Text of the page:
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KZOO celebrates 45 years of serving Hawaii community


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POSTED: Sunday, October 12, 2008

  KZOO-AM 1210 signed on the air Oct. 18, 1963, and has been serving its primarily Japanese-speaking audience daily with news, entertainment, music and perhaps most importantly, a cultural connection.

               

     

 

 

On the 'Net:

        www.kzoohawaii.com

The lone station licensed to Honolulu-based Polynesian Broadcasting Inc. has outlived competitors; risen above industry consolidation; employed some of Honolulu's most enduring radio personalities and hosted or sponsored cultural events.

The driving force behind KZOO's success was the late Noboru Furuya, who bought the station in 1967 rather than become just an investor, said daughter-in-law, Robyn Furuya, executive vice president.

A former Honolulu Rapid Transit driver and Army veteran of the 100th Battalion, he also owned the Nippon Theater and partnered with Japan-based Shiseido Co. Ltd. to introduce its cosmetics to the United States, through Hawaii.

Furuya was adept at cross-promotion generations before terms like cross-platform-integration entered the business lexicon, said son David, now president of Polynesian Broadcasting. He would have visiting Japanese celebrities appear at the theater and radio station and would advertise Shiseido products on the air and on slides at the theater, for example.

Even now, celebrities who won't visit radio stations in Japan without appearance fees will drop in to KZOO for free while in Hawaii, Robyn said.

 

Next-gen owners

David and Robyn became involved in day-to-day operations in 1996, as Noboru's health declined from Alzheimer's and Parkinson's diseases.

They now live and breathe KZOO and reside three minutes away with their four children.

David's mother Mitsuru, 87, was never involved in KZOO operations, "but behind the scenes was involved with everything," he said.

When performers or executives would come for theater, cosmetics, radio business or all three, she would entertain them, drive them around and serve as "a goodwill ambassador," Robyn said.

 

Staff as ohana

Noboru Furuya felt each member of each of his businesses was as integral as part of a clock, David said, explaining that all were valued and needed to make things run smoothly.

KZOO's veteran announcers include Keiko Ura, who joined the station six months after its launch. Her Okinawan-language program from 4:30 to 7 p.m. Sundays has aired ever since - and if it is not the longest-running radio show in Hawaii, it is among few of such duration.

Harumi "Danny" Oshita was with KZOO "from the beginning," Ura said. He left to join the old KOHO-AM 1170, but has long been back at KZOO.

Maki Norris signed on in 1976 and hosts shows including one of the twice-a-weekday "Moshi-Moshi Time" programs. Listeners call with questions and even if Norris knows the answer, she waits for other listeners to call in with answers - to help build a sense of community.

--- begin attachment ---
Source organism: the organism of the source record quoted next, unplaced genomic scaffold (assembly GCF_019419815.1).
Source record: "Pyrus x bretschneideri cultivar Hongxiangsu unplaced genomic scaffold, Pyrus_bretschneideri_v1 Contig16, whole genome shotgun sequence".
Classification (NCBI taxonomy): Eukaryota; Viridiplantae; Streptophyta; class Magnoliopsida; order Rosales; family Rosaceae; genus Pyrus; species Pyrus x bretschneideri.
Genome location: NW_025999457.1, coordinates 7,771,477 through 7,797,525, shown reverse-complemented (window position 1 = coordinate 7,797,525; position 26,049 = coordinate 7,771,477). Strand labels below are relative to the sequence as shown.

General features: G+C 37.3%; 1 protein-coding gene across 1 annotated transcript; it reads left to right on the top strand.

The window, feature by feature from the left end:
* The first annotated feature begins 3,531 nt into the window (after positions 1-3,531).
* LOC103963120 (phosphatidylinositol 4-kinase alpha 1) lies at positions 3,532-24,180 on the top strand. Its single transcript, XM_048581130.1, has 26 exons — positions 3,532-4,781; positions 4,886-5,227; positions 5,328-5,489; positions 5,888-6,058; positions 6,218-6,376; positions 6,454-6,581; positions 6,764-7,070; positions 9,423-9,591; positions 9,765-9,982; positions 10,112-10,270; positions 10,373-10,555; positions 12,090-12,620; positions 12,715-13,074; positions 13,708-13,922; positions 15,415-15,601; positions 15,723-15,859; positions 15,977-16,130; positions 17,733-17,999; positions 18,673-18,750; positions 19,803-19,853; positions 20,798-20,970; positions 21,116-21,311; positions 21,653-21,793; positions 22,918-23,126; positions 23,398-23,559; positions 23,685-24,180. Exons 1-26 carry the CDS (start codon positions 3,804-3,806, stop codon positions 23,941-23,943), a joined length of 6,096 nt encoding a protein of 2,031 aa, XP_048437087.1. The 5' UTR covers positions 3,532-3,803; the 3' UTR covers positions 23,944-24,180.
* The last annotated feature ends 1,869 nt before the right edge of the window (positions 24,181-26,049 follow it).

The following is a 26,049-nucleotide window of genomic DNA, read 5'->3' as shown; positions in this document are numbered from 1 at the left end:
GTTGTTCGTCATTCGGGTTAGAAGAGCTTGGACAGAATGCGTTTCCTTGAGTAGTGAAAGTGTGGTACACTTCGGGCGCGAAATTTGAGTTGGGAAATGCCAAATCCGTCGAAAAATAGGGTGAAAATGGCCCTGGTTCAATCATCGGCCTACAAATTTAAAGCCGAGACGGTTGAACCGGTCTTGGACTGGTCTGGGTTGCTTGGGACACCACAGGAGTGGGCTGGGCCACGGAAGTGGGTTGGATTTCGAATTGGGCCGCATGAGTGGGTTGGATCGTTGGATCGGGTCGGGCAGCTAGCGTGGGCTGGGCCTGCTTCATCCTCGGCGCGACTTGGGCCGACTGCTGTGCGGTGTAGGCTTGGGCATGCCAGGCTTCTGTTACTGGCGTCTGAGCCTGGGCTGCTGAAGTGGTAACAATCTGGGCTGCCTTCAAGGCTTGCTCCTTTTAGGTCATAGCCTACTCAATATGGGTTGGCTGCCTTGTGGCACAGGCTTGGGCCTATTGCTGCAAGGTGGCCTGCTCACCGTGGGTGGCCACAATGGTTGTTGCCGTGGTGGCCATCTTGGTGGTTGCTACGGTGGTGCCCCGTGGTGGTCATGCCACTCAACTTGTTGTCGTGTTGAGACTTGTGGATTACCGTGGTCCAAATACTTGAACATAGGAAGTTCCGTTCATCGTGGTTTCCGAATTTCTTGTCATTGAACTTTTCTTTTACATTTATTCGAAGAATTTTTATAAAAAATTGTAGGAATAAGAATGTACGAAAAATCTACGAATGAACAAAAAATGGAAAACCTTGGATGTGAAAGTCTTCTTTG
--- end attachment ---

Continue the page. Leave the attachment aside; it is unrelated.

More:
KZOO announcers all sell advertising and are well-known among sponsors for verbally driving hoards of listeners to events and product demonstrations.

 

Invisible bridge

Well before he bought the station, Furuya built a Japan-Hawaii connection that the station has maintained.

He mortgaged his home to bring a kabuki theater production to Hawaii for the 1964 opening of Blaisdell Concert Hall.

Ura, a former Japanese language school teacher, started a Japanese speech contest in 1965. "Nihongo Hanashikata Taikai" is now open to public and private high schools statewide. This year's winner represented Hawaii in a national speech contest in California.

As a young contestant Robyn was among many who received Nippon Theater tickets for participating, not knowing Furuya would be her future employer and father-in-law.

Prior to the karaoke craze, Furuya staged nodojiman competitions in which people would sing to live accompaniment at the theater. Performances would be rated positively with a chime or negatively with a gong.

"I got gonged," Robyn laughed.

Furuya once returned from a Japan trip with a karaoke record, which he gave to Ura with instructions to figure out what to do with it.

The Karaoke Festival followed as a way to mark the station's anniversary. Its first year at the Queen Kapiolani Hotel sold out quickly so it has been at the Sheraton Waikiki Hotel since the second year.

Singers from ages 3 to 94 have competed in five age divisions to represent Hawaii at the championship in Japan, and judges include Japanese record producers as well as Karen Keawehawaii.

The 28th annual festival and 45th anniversary celebration at 10 a.m. next Sunday will showcase Hawaii's major karaoke instructors, Robyn said.

 

Airwaves over ocean waves

KZOO has a long history of simulcasts with Japanese radio stations and it "would rebroadcast short-wave pickups from Japan," according to Brock Whaley, a broadcast historian who works in Honolulu radio.

Live broadcasts from Japan included sumo tournaments via phone line.

Radio listening traditionally falls at night, but KZOO's was "spiking up really high" and ratings service Arbitron called wanting to know why, Robyn said. It was because of the sumo broadcasts, when local interest was at its apex.

Many pre-arrival Japanese visitors know about KZOO because of Tokyo Broadcasting System personalities Hiroshi Ikushima and Takero Morimoto, whose shows air on KZOO. Part of Ikushima's shtick is to announce that the show is heard throughout Japan, in Okinawa, Los Angeles and on "Hawaii KZOO."

 

Community commitment

Despite the elder Furuya's business acumen, his vision for KZOO was always to serve the community, David said.

Radio and television stations are licensed by the government to operate in the interests of their communities.

Furuya went beyond that, putting his home on the line once again, this time to keep the station afloat, David said.

Elected officials make regular appearances to address the audience and listen to input.

A listener once complained of a crack in the sidewalk near their home and by the politician's next appearance it was repaired, Robyn said.